To find in little things small content,
No longer from the green and friendly shore,
To swim a waif in the huge element,
My spirit darkness, my heart beats fitfully,
A power descends on my soul and shakes,
The calm of tranquilising song and brakes.
The doom-dark wave of passion over me,
And every tumult in my being wakes,
A power not friendly to me but divine,
Troubles the current of my trembling line.
Loose Diamonds has a similar change of pace in its lyrics. Indeed, Niemann’s singing, the song Loose Diamonds and the album Lost and Found, are full of trembling passions that are divine but troubling. Gal’s story telling does not seek to restrict our imagination, therefore, we are left to ponder whether Loose Diamonds may well have prayed, like Grieve’s character, for to find desire no more.
The refrain, at the end of the song, urges Loose Diamonds to come to his senses: ‘Don’t throw your love away, It’s so hard to hold, Yeh – so, so ‘ard to hold’. In so doing, the lines suggest that: though Gal Holiday may have been attracted to Loose Diamond’s crazy lack of refinedness, she understood the value of what he might lose by having an illicit relationship; even if he did not.
In Lost and Found, Vanessa Niemann deploys Gal Holiday’s awareness, of male flaws, that men cannot see in themselves, as an extremely powerful tool. Her songs outline a variety of male characters: some loving, some not so giving, some that might run off and some not so gentlemanly.
Loose Diamonds illustration of a man taking a ride on a runaway train also reminds us of other times when Honky Tonk music was prevalent. The times: of Spaghetti Westerns; of dust bowl movies;, of outlaw songs sung by people like Jonny Cash; of a tatter minded beat poet who shared a box car ride with a Dharma Bum and of train running summers with destinations unknown.
In the main, Niemann’s message is clear, whatever type of man you are, whether you’re a mean box car dick who throws people off trains or a gutter punk that seeks to catch a ride unpaid, you have to, at some point, shape up and pull yourself together.
In Gal’s world , just like in the song Ain’t Gonny Buy My Ring, freedom is a land that has constraints, particularly in the case of her male characters. Gal tends to reverse the split morality of the traditional country genre and cut her female characters a bit more slack than her male characters. Her male characters are specifically called out when they get out of line.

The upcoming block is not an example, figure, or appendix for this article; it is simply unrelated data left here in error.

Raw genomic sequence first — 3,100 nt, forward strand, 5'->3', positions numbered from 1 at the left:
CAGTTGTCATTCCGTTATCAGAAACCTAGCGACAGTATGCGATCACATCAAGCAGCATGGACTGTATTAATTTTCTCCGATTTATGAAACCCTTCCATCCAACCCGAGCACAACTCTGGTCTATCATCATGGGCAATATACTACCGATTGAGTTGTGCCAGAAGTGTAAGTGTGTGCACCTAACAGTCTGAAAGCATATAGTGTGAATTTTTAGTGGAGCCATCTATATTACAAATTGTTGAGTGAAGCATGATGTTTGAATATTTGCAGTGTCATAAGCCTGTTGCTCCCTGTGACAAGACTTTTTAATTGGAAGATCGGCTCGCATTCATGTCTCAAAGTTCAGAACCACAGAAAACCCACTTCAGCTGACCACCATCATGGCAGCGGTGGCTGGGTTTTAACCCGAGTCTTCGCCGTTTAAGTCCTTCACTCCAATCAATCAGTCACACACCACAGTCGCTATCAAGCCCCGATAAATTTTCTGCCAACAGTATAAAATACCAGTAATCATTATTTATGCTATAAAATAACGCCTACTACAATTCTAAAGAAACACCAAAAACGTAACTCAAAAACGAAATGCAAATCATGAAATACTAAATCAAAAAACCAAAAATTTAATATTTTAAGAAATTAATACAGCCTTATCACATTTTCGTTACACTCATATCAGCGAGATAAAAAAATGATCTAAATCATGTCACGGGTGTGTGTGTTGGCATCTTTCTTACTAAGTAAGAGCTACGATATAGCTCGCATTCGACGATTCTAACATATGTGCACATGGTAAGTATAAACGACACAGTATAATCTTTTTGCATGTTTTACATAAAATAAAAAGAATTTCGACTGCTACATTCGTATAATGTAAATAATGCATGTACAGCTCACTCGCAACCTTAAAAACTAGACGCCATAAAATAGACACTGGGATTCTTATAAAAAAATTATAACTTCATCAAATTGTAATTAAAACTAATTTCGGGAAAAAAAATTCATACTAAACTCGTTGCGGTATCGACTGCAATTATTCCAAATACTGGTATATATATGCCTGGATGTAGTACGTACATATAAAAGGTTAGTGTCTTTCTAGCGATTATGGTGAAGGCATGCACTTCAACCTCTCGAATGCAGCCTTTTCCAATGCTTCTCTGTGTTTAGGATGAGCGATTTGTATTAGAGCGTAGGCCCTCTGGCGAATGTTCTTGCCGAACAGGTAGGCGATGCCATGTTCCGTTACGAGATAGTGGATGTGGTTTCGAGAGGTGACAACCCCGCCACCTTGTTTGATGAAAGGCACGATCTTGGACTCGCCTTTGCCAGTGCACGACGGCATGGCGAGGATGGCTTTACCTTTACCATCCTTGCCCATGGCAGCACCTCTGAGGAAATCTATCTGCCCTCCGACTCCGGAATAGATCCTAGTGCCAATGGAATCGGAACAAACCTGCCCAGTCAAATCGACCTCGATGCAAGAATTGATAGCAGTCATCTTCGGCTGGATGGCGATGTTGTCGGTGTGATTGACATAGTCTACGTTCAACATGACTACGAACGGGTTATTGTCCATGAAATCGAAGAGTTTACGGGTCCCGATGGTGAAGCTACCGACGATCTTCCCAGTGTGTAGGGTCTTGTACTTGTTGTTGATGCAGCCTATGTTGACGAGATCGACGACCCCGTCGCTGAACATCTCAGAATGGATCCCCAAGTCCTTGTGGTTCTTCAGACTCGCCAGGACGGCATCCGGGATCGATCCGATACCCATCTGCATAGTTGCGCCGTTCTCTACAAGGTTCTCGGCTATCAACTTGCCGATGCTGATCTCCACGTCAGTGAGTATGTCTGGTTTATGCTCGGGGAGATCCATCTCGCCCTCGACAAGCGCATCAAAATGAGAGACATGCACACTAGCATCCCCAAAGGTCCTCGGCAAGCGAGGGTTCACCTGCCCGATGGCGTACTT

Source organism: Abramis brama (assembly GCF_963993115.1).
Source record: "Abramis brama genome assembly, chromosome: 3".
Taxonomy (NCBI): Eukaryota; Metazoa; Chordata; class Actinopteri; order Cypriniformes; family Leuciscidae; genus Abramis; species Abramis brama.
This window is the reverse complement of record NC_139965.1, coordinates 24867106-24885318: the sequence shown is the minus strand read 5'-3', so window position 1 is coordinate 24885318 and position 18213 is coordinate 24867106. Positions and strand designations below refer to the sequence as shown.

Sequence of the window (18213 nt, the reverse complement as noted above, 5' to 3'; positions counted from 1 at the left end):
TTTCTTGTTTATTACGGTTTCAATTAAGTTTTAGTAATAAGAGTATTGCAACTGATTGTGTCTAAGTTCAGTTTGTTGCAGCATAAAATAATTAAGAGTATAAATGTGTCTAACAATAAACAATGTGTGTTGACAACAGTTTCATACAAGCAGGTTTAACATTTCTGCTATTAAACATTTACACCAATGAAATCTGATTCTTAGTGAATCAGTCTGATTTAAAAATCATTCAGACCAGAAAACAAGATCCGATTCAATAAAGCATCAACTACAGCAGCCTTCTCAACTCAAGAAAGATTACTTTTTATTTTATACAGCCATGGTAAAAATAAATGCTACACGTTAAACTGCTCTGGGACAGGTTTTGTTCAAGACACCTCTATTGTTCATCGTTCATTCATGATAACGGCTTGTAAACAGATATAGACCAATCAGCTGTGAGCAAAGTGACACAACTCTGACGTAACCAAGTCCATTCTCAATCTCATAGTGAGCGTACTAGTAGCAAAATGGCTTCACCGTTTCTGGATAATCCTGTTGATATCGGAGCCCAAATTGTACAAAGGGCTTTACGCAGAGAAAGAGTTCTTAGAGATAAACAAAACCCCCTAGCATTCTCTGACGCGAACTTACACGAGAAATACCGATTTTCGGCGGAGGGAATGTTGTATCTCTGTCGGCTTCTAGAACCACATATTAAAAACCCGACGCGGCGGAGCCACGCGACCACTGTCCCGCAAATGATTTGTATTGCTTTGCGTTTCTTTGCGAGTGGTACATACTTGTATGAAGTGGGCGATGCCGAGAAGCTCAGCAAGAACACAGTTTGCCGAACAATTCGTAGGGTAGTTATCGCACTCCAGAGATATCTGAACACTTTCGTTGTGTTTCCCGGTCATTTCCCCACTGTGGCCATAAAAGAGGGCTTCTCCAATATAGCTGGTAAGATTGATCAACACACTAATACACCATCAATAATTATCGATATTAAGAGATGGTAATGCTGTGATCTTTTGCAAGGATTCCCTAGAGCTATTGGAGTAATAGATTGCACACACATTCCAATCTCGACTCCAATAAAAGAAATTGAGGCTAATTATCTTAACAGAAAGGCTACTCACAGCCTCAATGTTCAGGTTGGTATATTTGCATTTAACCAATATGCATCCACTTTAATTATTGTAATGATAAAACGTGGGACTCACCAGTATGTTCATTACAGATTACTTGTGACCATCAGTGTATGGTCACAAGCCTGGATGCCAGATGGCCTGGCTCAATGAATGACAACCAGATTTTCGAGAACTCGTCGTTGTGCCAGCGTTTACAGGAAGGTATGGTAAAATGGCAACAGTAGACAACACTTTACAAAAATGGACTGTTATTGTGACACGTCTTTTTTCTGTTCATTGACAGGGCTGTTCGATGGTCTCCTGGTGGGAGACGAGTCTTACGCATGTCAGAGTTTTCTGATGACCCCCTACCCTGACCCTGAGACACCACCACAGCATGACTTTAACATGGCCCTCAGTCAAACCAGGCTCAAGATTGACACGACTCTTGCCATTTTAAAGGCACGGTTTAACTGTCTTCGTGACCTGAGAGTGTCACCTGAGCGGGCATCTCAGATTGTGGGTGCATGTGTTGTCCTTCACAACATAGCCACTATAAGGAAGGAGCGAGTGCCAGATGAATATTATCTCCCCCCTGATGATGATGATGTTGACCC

The song on Lost and Found that calls us out most of all is Desert Disco. At first the song encourages our consumerist and escapist nature:
Well if you have the time,
Why don’t you go unwind,
And spend your hard end pay,
On the city lights and sinful sites,
And booze, to chase those blues, away.
But then, Gal presents a character who has drunk too much on an empty head, lost their bearings and is wandering on untrue legs; like a newly foaled beast. This song enables Gal Holiday to critique our consumer culture, draw a line in the sand for people who take their entertainment too far and distance Gal’s fun and games from the excessive behaviour of people who have become all consumed, un-adored and sickened citizens of the candy store.
Desert Disco’s lyrics question the behaviours of our contemporary life,in a way that reinforces one of the album’s golden threads; that there are limitations to our escapist fantasies:
When the dust cleared out,
I was staring at a king who’d lost his crown
Standing over some poor souls body,
Lying lifeless on the ground.
Well truth be told,
He had sold his soul
For his own brothers gold
Well if you have the time you can go unwind,
But ill be far away
From the city lights and bloody nights
You’ll regret the day….
You get the feeling from Desert Disco that whilst playing in NOLA, touring other permissive settings and in her role as leader of the Honky Tonk Revue, Gal might have had to fend off quite a bit of unwanted and excessive attention.
Desert Disco, updates the folk/country murder ballad by depicting a poor fellow being gunned down; a king who has lost his crown. In so doing, it picks up the themes of Loose Diamonds to use as nails to be hammered into our errant Desert Disco dancer’s coffin. Where Loose Diamonds is soulful and advisory, Desert Disco is abrupt and uncompromising.